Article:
March 2016
Issue Map
The Public Manager

Engaging Employees to Drive Improvements in the Citizen Experience

To improve customer satisfaction, try building up your employees.

For more than a decade, improving the customer experience has been a critical competitive strategy in the private sector. Studies show it drives satisfaction and loyalty. But it's not an easy task, and it remains a challenge for many organizations.

It has become increasingly clear that citizens and businesses also view public sector agencies as providers of services, and their expectations for their interactions as customers of those agencies are on the rise. Although a previous American Customer Satisfaction Index report found that citizen satisfaction with their government agency experience has trailed their satisfaction with the private sector, progress is being made. The 2015 Federal Employment Viewpoint Survey (FEVS) found that 65 percent of federal managers believe that their organization goes above and beyond to deliver a customer experience tailored to users' unique needs, and 67 percent say their organization's service is on par with that of the private sector.

Delivering excellent customer experiences is no doubt complicated, perhaps even more so within the constraints and complexities of the public sector. Progress toward the White House's cross-agency priority goal of delivering "a world-class customer service experience for citizens and businesses" has been slow to develop. However, the action plan for 2016-2017 aims to improve customer interactions, develop standards and tools, increase feedback, and focus on the front line.

The Importance of Employee Engagement

For customer-facing governmental programs, there may be no greater driver of customer satisfaction than the engagement of the frontline employees they encounter. According to FEVS, employee engagement is defined as an employee's sense of purpose, manifest in the level of dedication, persistence, and effort that he or she puts into the work and into an overall commitment to an agency and its mission. Employee engagement drives departmental performance and is closely tied to mission success within the federal government, translating into better customer service for citizens.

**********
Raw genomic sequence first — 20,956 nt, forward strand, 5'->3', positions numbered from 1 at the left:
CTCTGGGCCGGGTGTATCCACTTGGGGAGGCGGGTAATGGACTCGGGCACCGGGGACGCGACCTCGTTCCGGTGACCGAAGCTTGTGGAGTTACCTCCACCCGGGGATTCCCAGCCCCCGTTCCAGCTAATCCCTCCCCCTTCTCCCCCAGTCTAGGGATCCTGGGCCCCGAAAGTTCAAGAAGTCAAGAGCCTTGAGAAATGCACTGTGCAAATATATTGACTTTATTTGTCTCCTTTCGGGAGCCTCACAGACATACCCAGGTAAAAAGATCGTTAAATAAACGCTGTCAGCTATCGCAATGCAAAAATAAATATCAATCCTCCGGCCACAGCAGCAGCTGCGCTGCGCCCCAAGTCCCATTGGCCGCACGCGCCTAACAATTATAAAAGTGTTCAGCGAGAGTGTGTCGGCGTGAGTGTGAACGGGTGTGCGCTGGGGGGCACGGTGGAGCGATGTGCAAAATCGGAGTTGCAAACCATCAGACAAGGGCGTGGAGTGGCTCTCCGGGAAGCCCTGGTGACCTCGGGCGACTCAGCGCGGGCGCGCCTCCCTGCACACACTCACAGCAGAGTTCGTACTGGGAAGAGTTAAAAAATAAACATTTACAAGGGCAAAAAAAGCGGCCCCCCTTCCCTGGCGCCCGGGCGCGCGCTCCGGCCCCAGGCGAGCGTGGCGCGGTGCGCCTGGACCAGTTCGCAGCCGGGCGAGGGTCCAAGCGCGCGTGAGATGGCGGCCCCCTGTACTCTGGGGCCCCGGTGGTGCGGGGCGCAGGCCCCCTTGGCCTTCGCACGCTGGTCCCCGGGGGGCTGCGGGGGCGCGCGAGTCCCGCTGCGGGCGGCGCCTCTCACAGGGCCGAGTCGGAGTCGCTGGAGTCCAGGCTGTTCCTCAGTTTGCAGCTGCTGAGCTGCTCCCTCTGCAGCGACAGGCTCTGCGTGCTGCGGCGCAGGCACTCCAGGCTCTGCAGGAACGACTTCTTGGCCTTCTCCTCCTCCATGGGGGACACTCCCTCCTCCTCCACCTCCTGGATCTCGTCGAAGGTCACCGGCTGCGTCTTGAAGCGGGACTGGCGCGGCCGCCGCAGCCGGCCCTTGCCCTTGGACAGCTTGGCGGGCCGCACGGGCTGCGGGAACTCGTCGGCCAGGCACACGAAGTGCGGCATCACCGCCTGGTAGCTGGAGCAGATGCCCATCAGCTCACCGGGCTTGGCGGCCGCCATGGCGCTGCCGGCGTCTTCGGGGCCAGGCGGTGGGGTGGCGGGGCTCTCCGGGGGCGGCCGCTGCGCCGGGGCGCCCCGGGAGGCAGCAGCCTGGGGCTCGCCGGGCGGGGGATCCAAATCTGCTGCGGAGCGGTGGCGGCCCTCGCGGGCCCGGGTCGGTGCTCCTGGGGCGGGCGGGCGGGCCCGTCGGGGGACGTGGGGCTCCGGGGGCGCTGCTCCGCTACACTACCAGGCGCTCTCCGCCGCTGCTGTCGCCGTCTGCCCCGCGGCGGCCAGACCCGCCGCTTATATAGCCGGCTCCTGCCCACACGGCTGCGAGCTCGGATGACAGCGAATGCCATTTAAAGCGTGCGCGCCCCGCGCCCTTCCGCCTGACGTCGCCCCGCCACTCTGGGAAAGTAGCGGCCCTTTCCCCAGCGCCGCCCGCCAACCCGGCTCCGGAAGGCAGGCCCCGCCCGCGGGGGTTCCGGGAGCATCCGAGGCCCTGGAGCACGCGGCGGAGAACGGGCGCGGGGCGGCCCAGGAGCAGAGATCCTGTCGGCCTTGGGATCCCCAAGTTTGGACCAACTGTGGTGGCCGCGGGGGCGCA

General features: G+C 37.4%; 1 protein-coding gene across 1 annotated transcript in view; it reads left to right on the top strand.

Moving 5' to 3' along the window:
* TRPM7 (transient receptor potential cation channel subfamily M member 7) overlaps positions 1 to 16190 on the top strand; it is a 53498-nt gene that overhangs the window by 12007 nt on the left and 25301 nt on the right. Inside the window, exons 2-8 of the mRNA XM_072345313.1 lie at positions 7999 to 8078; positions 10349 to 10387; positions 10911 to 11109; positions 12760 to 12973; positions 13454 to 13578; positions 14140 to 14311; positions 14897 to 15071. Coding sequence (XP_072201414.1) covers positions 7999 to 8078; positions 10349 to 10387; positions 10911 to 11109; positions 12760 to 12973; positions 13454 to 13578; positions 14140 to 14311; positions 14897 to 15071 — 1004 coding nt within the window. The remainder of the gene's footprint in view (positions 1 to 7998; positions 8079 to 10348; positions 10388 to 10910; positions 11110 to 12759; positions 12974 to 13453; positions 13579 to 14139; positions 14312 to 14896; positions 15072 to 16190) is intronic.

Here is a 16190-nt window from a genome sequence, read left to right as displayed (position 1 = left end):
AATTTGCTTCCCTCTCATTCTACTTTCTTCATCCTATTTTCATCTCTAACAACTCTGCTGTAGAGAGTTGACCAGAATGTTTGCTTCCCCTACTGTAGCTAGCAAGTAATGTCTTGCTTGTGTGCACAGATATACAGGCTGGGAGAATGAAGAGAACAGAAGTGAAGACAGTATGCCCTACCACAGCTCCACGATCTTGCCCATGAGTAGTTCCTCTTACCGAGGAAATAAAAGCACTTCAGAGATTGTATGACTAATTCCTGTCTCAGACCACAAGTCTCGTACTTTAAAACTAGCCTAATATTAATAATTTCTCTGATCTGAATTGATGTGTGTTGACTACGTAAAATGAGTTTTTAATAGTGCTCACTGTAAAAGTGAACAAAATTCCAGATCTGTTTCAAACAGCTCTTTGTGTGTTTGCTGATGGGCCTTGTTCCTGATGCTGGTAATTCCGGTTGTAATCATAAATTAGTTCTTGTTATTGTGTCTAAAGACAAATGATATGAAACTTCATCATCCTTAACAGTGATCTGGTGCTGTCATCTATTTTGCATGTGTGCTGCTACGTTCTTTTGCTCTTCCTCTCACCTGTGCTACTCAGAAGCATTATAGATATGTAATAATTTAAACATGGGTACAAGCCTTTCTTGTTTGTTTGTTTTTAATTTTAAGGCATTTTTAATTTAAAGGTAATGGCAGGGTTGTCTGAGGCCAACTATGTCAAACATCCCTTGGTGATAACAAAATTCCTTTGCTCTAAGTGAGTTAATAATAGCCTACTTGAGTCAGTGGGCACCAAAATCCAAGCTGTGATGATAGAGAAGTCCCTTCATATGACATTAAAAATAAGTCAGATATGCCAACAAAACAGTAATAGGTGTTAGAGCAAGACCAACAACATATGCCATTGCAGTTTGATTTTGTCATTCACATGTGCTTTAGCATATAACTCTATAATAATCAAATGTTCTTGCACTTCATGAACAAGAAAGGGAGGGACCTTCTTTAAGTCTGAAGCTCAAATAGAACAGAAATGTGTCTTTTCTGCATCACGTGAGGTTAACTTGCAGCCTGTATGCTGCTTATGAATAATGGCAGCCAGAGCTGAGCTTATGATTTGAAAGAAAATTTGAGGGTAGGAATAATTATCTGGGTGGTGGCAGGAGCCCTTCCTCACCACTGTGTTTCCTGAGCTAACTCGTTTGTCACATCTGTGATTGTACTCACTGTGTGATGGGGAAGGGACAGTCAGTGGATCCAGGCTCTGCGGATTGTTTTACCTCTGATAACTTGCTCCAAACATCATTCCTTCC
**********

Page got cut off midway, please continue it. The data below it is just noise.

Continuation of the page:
Unfortunately, high levels of engagement across public and private sectors are often the exception, as was underscored when Dale Carnegie teamed with MSW Research to study employee engagement. A national survey of a representative sample of 1,500 employees revealed 26 percent to be disengaged and almost half (45 percent) only partially engaged. Government and military had the lowest percentage of fully engaged employees of any industry in the research—just 18 percent.

Factors Influencing Employee Engagement


The MSW research also revealed the most important factors affecting employee engagement. Naturally, employees want to be treated with respect. They want to know the organization cares about how they feel. They value clearly designed job roles and well-communicated expectations. In accord with these factors, three primary engagement indicators stood out:

  • relationship with immediate supervisor
  • belief in senior leadership
  • pride in working for the organization.

A lack of sustained, strong, supporting relationships with supervisors and managers can be a significant barrier to high levels of engagement. In the research, 80 percent of employees who were dissatisfied with their direct manager were also disengaged. Because a big part of relationship health involves communication, it's no surprise that communication inconsistencies between leaders and team members can wreak havoc. Conversely, 73 percent of respondents reported being satisfied with their immediate supervisor when they received open and honest communication.
Belief in senior leadership is the second critical factor. For the public sector, regular changes in leadership, leadership initiatives, and the rotation of elected and appointed officials can complicate the matter. Of employees who lack confidence in senior leadership, 70 percent are not fully engaged. In the midst of turnover, the ability of senior leadership to accept employee input, lead the agency in the right direction, and openly communicate the state of the organization are vital to driving engagement.

The last factor linked closely to engagement levels is the pride employees feel in working for their organization. The engagement survey found that 54 percent of those who are proud of their organization's contribution to society are fully engaged. This represents a special opportunity for the public sector whose employees are often attracted to their careers by a desire to serve the public good. As improvements in customer experience are achieved, public perceptions of governmental agencies will tend to be positively influenced, further bolstering engagement as employees enjoy greater pride in their own organizations.

With the potential for positive impact on both government employees and the public they serve, improving the customer experience is clearly a goal worth pursuing.

About the Author

Chris McCloskey is head of Government Solutions for Dale Carnegie Training. 

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